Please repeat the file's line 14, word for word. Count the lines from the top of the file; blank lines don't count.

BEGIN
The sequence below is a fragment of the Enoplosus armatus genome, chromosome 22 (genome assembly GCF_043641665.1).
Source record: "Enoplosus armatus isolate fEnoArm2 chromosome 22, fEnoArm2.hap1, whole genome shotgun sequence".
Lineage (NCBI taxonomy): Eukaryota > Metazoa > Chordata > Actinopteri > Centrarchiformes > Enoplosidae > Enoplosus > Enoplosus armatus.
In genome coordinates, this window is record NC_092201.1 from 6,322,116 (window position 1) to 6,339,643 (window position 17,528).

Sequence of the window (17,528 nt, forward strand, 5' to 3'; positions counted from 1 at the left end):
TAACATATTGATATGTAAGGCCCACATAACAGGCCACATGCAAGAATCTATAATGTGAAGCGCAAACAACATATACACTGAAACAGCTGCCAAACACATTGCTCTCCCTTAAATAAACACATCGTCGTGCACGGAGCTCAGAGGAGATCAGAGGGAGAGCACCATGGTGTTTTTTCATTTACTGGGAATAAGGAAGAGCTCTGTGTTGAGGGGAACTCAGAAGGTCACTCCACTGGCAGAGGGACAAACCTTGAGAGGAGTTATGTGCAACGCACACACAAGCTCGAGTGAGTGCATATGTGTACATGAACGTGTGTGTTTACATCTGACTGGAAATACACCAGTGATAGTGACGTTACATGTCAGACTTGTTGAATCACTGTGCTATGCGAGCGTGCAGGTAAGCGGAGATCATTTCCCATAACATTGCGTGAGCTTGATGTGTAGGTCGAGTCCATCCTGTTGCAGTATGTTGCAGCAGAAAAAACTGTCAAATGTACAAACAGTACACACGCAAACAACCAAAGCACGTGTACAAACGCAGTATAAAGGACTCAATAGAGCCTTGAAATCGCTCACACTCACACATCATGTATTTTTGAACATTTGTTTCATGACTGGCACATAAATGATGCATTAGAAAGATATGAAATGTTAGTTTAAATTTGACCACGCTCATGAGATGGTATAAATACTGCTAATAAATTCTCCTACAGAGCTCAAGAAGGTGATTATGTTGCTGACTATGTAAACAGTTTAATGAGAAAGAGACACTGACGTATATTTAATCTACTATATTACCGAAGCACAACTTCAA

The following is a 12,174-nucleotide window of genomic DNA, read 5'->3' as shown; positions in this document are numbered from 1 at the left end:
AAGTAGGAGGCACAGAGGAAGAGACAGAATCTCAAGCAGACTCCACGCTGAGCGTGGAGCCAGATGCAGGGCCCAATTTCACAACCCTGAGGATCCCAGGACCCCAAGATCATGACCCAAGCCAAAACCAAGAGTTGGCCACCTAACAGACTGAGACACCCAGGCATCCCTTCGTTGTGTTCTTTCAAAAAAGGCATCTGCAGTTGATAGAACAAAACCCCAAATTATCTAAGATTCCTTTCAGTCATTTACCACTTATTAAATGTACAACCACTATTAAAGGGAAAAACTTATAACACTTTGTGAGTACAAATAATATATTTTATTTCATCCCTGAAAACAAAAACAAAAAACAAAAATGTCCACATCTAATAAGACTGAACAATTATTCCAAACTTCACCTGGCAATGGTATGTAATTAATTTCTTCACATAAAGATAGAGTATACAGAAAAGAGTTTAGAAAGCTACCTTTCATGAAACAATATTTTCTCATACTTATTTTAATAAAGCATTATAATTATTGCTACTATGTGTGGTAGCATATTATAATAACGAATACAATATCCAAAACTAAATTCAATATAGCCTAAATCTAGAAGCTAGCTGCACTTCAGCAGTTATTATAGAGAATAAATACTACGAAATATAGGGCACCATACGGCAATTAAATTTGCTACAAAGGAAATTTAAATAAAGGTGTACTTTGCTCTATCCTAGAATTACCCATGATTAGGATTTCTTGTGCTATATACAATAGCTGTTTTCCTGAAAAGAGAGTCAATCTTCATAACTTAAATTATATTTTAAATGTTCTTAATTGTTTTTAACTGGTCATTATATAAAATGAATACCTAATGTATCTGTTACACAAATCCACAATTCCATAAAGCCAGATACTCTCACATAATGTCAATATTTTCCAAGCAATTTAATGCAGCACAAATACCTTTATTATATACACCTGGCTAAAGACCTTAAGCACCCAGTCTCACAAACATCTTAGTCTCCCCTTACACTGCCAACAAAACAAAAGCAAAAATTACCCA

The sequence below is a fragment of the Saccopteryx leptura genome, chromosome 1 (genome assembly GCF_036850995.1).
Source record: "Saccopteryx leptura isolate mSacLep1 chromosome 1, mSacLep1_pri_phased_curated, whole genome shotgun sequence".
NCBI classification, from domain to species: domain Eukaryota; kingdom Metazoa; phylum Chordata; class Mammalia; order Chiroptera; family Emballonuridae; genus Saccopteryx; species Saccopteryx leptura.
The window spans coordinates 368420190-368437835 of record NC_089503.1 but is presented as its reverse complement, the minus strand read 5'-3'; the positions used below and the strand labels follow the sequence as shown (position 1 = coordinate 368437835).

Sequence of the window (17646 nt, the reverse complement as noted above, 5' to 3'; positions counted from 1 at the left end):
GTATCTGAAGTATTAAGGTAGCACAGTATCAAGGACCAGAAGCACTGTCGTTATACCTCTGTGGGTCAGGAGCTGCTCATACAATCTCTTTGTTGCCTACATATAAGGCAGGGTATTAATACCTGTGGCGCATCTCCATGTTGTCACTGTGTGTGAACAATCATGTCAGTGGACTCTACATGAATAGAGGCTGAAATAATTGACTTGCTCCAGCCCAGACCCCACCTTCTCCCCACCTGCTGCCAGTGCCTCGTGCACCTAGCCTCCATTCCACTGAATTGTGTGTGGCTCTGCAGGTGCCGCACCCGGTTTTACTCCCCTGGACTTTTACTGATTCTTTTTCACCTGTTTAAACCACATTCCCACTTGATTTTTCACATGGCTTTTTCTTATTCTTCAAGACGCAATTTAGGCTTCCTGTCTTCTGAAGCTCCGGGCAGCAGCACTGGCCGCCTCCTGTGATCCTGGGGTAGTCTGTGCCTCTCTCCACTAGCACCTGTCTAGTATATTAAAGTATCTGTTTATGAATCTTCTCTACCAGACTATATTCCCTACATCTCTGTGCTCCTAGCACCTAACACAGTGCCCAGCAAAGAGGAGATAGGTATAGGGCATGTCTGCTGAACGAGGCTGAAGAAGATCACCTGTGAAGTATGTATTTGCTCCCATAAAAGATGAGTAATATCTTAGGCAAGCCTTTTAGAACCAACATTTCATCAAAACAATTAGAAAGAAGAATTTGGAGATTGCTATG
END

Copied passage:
GTATCTGAAGTATTAAGGTAGCACAGTATCAAGGACCAGAAGCACTGTCGTTATACCTCTGTGGGTCAGGAGCTGCTCATACAATCTCTTTGTTGCCTACATATAAGGCAGGGTATTAATACCTGTGGCGCATCTCCATGTTGTCACTGTGTGTGAACAATCATGTCAGTGGACTCTACATGAATAGAGGCTGAAATAATTGACTTGCTCCAGCCCAGACCCCACCTTCTCCCCACCTGCTGCCAGTGCCTCGTGCACCTAGCCTCCATTCCACTGAATTGTGTGTGGCTCTGCAGGTGCCGCACCCGGTTTTACTCCCCTGGACTTTTACTGATTCTTTTTCACCTGTTTAAACCACATTCCCACTTGATTTTTCACATGGCTTTTTCTTATTCTTCAAGACGCAATTTAGGCTTCCTGTCTTCTGAAGCTCCGGGCAGCAGCACTGGCCGCCTCCTGTGATCCTGGGGTAGTCTGTGCCTCTCTCCACTAGCACCTGTCTAGTATATTAAAGTATCTGTTTATGAATCTTCTCTACCAGACTATATTCCCTACATCTCTGTGCTCCTAGCACCTAACACAGTGCCCAGCAAAGAGGAGATAGGTATAGGGCATGTCTGCTGAACGAGGCTGAAGAAGATCACCTGTGAAGTATGTATTTGCTCCCATAAAAGATGAGTAATATCTTAGGCAAGCCTTTTAGAACCAACATTTCATCAAAACAATTAGAAAGAAGAATTTGGAGATTGCTATG